In fact, readership rates for daily print newspaper have declined almost 20% since 2001, according to trend studies conducted by market research firm Scarborough.
Today, national daily print newspaper readership rates stand at around 37% of adults, down from ~50% just a dozen years ago.
Interestingly however, there are distinct differences in readership rates based on geography.
Readership appears to be highest in the Northeast and Industrial Midwest regions, whereas it’s significantly lower than the national average across the Southeast, Texas and the Pacific Southwest.
Which metropolitan market takes top honors for readership? It’s Pittsburgh, where ~51% of the adult population reads daily print newspapers.
Other high readership rates are found in a cluster of markets within a 250-mile radius of Pittsburgh, it turns out:
- Pittsburgh Metro Area: ~51% of adults read daily print newspapers
- Albany/Schenectady/Troy Metro: ~49%
- Hartford/New Haven Metro: ~49%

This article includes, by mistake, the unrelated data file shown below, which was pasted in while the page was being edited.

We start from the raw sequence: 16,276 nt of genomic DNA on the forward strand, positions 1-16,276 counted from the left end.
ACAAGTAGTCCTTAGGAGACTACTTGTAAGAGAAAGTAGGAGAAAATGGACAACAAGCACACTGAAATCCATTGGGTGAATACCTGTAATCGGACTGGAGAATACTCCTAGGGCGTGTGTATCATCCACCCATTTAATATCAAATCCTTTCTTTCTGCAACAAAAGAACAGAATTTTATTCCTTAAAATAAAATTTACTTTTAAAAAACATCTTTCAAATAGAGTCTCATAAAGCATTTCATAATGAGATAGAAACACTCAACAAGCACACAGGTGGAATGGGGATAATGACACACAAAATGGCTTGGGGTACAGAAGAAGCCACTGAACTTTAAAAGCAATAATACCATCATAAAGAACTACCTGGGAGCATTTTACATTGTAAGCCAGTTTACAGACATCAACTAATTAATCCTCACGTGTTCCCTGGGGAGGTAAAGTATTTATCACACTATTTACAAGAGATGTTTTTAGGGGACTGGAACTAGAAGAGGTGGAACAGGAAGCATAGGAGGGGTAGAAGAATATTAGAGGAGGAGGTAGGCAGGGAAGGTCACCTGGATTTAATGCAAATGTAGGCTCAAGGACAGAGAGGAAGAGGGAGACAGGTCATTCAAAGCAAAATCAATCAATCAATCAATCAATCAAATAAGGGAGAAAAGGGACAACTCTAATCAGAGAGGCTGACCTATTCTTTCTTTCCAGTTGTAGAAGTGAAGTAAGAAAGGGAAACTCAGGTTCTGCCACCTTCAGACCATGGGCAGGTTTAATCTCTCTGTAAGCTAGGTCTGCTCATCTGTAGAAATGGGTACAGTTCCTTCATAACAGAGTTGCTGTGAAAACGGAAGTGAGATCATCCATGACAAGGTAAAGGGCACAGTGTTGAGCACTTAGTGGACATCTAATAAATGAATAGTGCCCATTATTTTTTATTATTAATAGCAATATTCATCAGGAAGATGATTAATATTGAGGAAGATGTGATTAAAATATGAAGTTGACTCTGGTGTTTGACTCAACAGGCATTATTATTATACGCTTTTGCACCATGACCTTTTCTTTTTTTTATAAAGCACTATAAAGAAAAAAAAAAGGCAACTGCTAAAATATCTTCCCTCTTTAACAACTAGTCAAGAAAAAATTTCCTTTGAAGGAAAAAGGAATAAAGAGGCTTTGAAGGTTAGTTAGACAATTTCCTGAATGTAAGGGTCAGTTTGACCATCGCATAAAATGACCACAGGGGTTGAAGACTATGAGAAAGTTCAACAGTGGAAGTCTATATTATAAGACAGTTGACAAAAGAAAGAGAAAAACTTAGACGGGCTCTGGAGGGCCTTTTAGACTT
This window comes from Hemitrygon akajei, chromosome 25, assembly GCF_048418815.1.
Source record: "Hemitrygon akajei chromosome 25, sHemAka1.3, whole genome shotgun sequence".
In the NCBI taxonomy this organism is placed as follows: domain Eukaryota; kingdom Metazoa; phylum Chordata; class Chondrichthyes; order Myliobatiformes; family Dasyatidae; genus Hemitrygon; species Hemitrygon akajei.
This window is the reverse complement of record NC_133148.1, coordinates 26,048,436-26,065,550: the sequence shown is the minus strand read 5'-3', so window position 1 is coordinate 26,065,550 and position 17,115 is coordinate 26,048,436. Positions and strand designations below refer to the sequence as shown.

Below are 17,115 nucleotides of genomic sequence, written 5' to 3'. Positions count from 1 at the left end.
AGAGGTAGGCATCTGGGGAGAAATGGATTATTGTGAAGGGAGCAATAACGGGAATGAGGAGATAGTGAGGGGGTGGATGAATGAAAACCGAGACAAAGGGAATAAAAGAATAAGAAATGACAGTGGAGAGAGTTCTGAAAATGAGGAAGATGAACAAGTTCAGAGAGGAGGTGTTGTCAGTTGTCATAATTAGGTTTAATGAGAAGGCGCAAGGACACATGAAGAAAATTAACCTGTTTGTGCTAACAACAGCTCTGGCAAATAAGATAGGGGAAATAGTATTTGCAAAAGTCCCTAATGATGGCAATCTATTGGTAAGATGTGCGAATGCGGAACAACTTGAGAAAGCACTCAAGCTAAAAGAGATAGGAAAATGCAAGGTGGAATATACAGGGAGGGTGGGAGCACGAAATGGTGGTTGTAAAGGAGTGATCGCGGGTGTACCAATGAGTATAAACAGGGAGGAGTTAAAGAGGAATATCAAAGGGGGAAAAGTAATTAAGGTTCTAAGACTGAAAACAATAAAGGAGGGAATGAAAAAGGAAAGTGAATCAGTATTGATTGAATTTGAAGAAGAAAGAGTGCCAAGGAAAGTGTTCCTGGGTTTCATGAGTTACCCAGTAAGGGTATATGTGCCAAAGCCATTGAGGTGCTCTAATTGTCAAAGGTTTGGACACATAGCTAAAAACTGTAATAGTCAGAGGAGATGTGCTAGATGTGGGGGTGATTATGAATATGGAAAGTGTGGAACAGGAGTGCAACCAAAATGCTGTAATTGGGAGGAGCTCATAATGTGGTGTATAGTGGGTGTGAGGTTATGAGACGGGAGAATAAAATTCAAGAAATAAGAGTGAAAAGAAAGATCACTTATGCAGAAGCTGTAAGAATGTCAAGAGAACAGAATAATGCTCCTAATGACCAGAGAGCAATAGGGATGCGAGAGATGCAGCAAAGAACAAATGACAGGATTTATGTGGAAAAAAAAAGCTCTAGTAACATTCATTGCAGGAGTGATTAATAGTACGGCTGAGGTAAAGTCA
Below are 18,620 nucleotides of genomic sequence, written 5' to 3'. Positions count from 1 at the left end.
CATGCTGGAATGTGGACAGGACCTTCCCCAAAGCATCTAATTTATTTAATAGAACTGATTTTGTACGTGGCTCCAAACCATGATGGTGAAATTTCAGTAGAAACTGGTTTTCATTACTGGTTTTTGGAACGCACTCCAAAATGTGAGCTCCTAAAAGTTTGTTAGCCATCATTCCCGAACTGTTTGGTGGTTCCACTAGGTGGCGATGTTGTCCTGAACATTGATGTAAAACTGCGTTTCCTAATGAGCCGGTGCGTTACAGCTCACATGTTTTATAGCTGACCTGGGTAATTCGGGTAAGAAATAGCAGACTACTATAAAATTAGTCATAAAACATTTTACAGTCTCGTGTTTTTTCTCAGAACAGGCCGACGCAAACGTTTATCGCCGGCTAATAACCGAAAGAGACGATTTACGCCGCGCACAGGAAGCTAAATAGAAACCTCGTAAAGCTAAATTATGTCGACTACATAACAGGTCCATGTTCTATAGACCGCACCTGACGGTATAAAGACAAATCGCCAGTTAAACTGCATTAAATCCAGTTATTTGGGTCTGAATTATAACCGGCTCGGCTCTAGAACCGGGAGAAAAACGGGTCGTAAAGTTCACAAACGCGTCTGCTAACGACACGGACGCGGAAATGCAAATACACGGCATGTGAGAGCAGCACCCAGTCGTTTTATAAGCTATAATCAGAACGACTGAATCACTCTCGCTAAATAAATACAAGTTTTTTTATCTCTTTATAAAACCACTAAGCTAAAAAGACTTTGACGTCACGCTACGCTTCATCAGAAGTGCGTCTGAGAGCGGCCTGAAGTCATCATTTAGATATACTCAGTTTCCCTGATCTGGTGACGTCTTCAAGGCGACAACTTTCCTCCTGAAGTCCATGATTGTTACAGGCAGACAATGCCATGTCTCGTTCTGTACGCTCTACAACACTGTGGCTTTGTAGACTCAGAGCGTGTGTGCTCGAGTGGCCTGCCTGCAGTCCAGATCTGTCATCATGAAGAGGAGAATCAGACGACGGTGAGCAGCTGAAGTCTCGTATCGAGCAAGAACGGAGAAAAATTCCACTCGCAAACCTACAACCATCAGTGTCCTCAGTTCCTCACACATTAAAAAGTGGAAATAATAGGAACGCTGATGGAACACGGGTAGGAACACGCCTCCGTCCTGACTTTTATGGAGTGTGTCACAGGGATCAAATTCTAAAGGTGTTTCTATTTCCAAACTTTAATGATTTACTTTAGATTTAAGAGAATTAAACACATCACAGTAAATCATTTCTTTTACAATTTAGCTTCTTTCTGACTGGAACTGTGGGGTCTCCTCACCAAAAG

- Cleveland Metro: ~48%
- Buffalo/Niagara Fall Metro: ~47%
- New York City Metro: ~47%
- Toledo Metro: ~47%
Only one other metropolitan market charts daily newspaper readership as high: Honolulu, at ~47% adult readership.
At the other end of the scale are various Sunbelt urban markets. Here are the five metropolitan areas that bring up the rear when it comes to the lowest daily newspaper readership rates:
- Atlanta Metro Area: ~23% of adults read daily print newspapers
- Houston/Galveston Metro: ~24%
- San Antonio Metro: ~24%
- Las Vegas Metro: ~26%
- Bakersfield Metro: ~26%
What’s the cause of these geographic discrepancies?
It may be age demographics, which tend to skew younger in these Sunbelt markets.
Perhaps it’s the ethnic composition of the markets – although pretty much all of them on both lists have diverse populations.
So I turn the question over to the readers: If you have any insights (or even simply suspicions) to share, I welcome your comments.